Note: This is excellent Muscat with the sweet aromas of grapes and white flowers whilst being deliciously dry, bright and minerally. Excellent value
Price: 1,080NT
Score: 16.5/20
Available from: Le Cellier des Poetes, www.cellierpoetes.com 

Domaine Berthet-Bondet, Cotes du Jura, 2009
Grape: Savagnin
Wine-making: Kept in old oak barrels for three years without topping up and with a veil of flor adding aromatic complexity.
Note: Not the most popular wine of the day but these strongly savoury and bone dry wines require a certain amount of practise to appreciate. If you like Fino Sherry or Amontillado you will like this.
Price: 1,680NT
Score: 16/20
Available from: Le Cellier des Poetes, www.cellierpoetes.com 

Chateau La Rame, ‘Traditionnel’ Ste-Croix-du-Mont, 2012
Grape: 100% Semillion
Wine-making: This is botrytised sweet wine matured in tank for two years.
Note: Sweet but with good freshness this young, honeyed apricot and lemon scented wine has less obvious fat than a Sauternes but most would never notice the difference. The price for a full 750ml bottle is a bargain.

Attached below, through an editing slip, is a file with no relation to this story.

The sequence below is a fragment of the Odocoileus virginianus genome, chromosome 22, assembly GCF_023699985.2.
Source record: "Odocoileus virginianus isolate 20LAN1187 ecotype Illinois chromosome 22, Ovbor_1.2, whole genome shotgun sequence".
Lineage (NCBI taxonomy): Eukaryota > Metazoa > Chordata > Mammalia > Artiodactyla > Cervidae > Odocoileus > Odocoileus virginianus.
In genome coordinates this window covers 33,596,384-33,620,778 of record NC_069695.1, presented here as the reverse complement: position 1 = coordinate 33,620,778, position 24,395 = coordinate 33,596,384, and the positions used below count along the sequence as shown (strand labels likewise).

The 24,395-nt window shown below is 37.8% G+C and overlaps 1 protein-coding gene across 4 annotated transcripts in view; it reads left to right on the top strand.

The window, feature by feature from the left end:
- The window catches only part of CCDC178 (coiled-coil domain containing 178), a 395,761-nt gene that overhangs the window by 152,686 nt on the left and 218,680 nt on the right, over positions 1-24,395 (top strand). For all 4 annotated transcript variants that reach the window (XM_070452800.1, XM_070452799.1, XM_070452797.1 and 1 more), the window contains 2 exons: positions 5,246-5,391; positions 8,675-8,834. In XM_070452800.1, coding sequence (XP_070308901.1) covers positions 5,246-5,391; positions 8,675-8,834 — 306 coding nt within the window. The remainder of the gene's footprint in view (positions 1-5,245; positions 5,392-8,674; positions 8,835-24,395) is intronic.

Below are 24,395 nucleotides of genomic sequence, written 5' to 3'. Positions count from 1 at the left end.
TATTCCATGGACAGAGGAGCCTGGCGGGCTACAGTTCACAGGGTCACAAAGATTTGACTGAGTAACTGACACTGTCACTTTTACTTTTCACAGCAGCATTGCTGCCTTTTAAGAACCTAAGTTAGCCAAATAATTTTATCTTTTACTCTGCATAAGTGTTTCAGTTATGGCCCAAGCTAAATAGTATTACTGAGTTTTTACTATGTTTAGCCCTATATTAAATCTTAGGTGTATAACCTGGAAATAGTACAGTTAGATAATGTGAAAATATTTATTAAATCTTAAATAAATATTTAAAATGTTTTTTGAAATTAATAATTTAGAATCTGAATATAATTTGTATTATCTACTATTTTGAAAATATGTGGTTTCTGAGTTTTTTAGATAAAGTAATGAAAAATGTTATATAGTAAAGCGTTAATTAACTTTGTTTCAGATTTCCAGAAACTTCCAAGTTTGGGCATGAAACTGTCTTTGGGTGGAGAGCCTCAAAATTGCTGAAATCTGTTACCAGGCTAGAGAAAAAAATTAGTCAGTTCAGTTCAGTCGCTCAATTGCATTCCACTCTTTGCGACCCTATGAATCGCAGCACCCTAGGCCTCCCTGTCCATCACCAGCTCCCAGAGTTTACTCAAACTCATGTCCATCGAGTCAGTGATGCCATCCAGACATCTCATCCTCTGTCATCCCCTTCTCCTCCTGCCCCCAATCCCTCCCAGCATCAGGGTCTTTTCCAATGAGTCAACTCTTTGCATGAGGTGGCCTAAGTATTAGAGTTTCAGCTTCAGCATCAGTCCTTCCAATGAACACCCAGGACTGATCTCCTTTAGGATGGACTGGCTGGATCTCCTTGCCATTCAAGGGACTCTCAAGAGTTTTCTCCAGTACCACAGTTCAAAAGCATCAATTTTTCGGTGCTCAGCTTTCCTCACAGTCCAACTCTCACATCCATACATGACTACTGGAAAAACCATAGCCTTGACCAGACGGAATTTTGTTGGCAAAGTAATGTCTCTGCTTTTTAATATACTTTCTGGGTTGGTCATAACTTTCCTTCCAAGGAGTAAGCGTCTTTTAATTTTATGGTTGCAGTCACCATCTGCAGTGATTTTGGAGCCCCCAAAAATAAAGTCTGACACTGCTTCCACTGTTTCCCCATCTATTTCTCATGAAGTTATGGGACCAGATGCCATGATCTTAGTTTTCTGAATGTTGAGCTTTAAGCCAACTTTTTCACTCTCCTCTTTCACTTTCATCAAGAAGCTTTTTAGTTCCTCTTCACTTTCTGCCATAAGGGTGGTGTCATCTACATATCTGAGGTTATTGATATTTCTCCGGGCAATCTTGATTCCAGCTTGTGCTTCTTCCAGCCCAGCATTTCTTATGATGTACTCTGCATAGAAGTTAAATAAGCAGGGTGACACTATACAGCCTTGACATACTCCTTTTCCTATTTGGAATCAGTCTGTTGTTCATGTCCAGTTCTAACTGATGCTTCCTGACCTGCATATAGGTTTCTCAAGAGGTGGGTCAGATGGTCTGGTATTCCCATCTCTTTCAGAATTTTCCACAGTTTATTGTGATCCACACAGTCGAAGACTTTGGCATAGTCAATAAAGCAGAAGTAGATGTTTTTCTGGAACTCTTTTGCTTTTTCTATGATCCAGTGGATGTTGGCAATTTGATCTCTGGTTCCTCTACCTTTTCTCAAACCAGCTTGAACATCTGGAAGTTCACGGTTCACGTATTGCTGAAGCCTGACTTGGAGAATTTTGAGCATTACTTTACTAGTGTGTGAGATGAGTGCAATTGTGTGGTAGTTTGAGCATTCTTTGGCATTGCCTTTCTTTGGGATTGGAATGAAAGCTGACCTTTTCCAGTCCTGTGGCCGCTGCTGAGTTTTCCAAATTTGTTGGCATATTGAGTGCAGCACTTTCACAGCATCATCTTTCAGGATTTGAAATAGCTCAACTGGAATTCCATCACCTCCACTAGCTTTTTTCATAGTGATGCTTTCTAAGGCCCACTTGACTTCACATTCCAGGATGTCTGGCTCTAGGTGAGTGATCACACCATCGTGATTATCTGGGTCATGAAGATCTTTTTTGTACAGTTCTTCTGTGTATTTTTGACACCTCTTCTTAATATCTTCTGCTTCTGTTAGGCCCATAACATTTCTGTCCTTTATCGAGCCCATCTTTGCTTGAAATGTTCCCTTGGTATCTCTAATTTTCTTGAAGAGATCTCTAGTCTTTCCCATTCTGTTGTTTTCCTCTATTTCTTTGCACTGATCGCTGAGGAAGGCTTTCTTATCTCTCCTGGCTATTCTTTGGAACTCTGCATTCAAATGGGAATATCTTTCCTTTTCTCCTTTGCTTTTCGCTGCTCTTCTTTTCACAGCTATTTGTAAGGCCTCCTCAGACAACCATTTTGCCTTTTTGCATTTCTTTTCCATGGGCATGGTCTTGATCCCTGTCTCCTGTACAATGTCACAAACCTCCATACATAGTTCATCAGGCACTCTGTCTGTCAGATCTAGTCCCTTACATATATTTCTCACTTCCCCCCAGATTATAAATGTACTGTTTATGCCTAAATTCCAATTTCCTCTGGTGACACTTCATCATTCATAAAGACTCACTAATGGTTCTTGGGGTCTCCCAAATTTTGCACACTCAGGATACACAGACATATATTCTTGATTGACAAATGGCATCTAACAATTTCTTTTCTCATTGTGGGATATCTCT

Price: 1,580NT
Score: 15.5/20
Available from: Le Cellier des Poetes, www.cellierpoetes.com

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Something for the Weekend 7

Of all the ‘New World’ countries Australia should be the easiest sell. It has more regions linked to specific varieties than any other new world country. One cannot expect most casual wine-drinkers to know this but these links between grape and region should and need to be promoted hard. Marlborough Sauvignon, Napa Cabernet, these are successful brands. Australia has Barossa Shiraz but too few (well my wife couldn’t think of any more) other ‘brands’ that any one else would recognise. Through the work of Wine Australia and their A+ programmes there is a gentle, trickling dissemination at work. Yet with most Australian money being directed at China the likes of Taiwan receive little attention. It is up to us, the wine consuming public, to convince the Aussies that Taiwan is not the country where generic Australian Chardonnay past its sell by date goes to die.

So how do we do this? Through education and promotion that should then lead to increased consumption. Luckily Taiwan does offer the adventurous imbiber a plethora of wines from this sparsely populated continent. One of the best importers is Adelaide Finewine Cellar (AFW). They import a wide range of leading estates that include Bird in the Hand, Cullen, Kalleske, Yarra Yarra and even fortified specialists, Pfeiffers. With importers brave enough to ship such relative ‘oddities’ to these shores, we have an obligation to encourage them to continue by buying the odd bottle or twelve. Therefore below are three wines from AFW that serve as both a fine start to the weekend and a quality introduction to what is on offer from the land of Oz.